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Tribal Rites of the New Saturday Night

Even from across the street, the man in the suit could hear the thud of their bodies, the clash of their teeth on the wires. Gus sat down on the sidewalk, and he laughed so much it hurt. He clasped his sides, he wiped away tears. And Eugene charged once more. He taunted, he leered, he stuck out his tongue. Then he smacked right into the fence itself, and this time the dogs flung back with such frenzy, such total demonic fury, that even the steel bonds were shaken and the whole gate seemed to buckle and give.

That was enough. Somewhat chastened, though they continued to giggle and snicker, the Faces moved on. Behind them, the dogs still howled, still hurled themselves at the wires. But the Faces did not look back.

When they reached the car, they found Vincent already waiting, combing his hair. “Where were you?” asked Gus.

“Watching,” said Vincent, and he climbed into the back, out of sight. Inside 2001 Odyssey, there was no more music or movement, the dance floor was deserted. Saturday night had ended, and Vincent slouched far back in his corner. His eyes were closed, his hands hung limp. He felt complete.

Another Saturday night. Easing down on Fifth and Ovington, Joey parked the car and went into the pizza parlor, the Elegante. Vincent and Eugene were already waiting. So was Gus. But John James was missing. Two nights before he had been beaten up and knifed, and now he was in the hospital.

It was an old story. When the Double J got home from work on Thursday evening, his mother had sent him out for groceries, down to Marinello’s Deli. He had bought pasta and salad, toilet paper, a six-pack of Bud, a package of frozen corn, gum, detergent, tomato sauce, and four TV dinners. Paid up. Combed his hair in the window. Then went out into the street, cradling his purchases in both arms.

As he emerged, three Latins—Puerto Ricans—moved across the sidewalk toward him and one of them walked straight through him. Caught unawares, he lost his balance and his bag was knocked out of his arms, splattering on the curb.

Produce scattered everywhere, rolling in the puddles and filth. The frozen corn spilled into the gutter, straight into some dog mess; and the Latins laughed. “Greaseballs,” said John James, not thinking. All that was on his mind was his groceries, the need to rescue what he’d lost. So he bent down and began to pick up the remnants. And the moment he did, of course, the Latins jumped all over him.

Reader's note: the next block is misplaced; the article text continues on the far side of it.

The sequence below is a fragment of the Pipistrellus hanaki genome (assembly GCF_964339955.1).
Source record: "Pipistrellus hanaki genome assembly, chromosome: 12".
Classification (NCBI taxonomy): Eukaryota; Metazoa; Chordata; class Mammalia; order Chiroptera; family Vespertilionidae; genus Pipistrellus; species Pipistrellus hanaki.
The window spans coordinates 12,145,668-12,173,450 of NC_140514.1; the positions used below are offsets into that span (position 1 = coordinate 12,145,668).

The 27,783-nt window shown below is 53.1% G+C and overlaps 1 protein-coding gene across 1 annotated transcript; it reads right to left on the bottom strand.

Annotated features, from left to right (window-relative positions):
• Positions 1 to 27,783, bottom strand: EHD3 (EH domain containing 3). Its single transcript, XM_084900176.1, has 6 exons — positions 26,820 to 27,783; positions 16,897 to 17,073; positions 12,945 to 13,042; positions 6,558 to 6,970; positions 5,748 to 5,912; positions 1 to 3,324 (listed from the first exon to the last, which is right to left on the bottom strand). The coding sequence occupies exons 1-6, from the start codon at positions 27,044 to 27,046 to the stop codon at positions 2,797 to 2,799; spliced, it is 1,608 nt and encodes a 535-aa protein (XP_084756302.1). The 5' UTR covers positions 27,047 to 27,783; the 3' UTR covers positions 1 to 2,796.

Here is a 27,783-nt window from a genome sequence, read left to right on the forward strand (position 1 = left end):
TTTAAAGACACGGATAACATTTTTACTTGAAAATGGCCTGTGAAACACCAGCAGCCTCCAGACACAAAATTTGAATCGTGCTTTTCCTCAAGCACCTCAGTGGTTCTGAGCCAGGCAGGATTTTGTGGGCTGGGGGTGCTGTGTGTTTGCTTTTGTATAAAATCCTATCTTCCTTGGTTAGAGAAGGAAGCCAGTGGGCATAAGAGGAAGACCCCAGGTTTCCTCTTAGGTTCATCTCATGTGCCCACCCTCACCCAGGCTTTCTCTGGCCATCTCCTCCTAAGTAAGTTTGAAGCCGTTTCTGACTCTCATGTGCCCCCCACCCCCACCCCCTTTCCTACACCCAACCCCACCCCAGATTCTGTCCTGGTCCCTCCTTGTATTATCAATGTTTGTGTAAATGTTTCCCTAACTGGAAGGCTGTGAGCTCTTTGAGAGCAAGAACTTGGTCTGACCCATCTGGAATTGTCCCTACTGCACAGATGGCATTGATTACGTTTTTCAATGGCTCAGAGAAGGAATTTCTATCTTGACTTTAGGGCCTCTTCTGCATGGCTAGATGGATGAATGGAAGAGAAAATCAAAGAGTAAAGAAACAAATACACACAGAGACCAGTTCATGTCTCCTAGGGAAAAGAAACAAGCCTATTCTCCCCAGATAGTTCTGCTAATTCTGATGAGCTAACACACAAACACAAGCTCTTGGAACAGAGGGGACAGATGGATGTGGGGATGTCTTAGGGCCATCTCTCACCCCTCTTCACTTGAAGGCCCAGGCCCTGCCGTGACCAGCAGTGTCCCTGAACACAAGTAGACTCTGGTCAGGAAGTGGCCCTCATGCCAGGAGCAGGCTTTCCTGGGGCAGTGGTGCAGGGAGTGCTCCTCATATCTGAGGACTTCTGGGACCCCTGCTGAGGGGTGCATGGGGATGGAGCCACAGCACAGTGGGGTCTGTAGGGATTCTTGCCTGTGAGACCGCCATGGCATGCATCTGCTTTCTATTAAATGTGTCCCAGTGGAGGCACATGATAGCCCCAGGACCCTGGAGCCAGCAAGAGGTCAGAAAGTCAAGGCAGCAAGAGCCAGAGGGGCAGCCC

The rest was hazy. He could remember being beaten around the head, kicked in the sides and stomach, and he remembered a sudden sharp burn in his arm, almost as though he had been stung by an electric wasp. Then lots of shouting and scuffling, bodies tumbling all anyhow, enormous smothering weights on his face, a knee in the teeth. Then nothing.

In the final count, the damage was three cracked ribs, a splintered cheekbone, black eyes, four teeth lost, and a deep knife cut, right in the meat of his arm, just missing his left bicep.

“Three greaseballs at once,” said Gus. “He could have run. But he wouldn’t.”

“He stuck,” said Vincent. “He hung tight.”

Judgment passed, the Faces finished their pizzas, wiped their lips, departed. Later on, of course, there would have to be vengeance, the Latins must be punished. For the moment, however, the feeling was of excitement, euphoria. As Eugene hit the street, he let out a whoop, one yelp of absolute glee. Saturday night, and everything was beginning, everything lay ahead of them once more.

But Vincent hung back, looked serious. Once again he had remembered a line, another gem from the screen. “Hung tight,” he said, gazing up along the bleak street. “He could have got away clean, no sweat. But he had his pride. And his pride was his law.”

Donna loved Vincent, had loved him for almost four months. Week after week she came to Odyssey just for him, to watch him dance, to wait. She sat in a booth by herself and didn’t drink, didn’t smile, didn’t tap her foot or nod her head to the music. Though Vincent never danced with her, she would not dance with anyone else.

Her patience was infinite. Hands folded in her lap, knees pressed together, she watched from outside, and she did not pine. In her own style she was satisfied, for she knew she was in love, really, truly, once and for all, and that was the thing she had always dreamed of.


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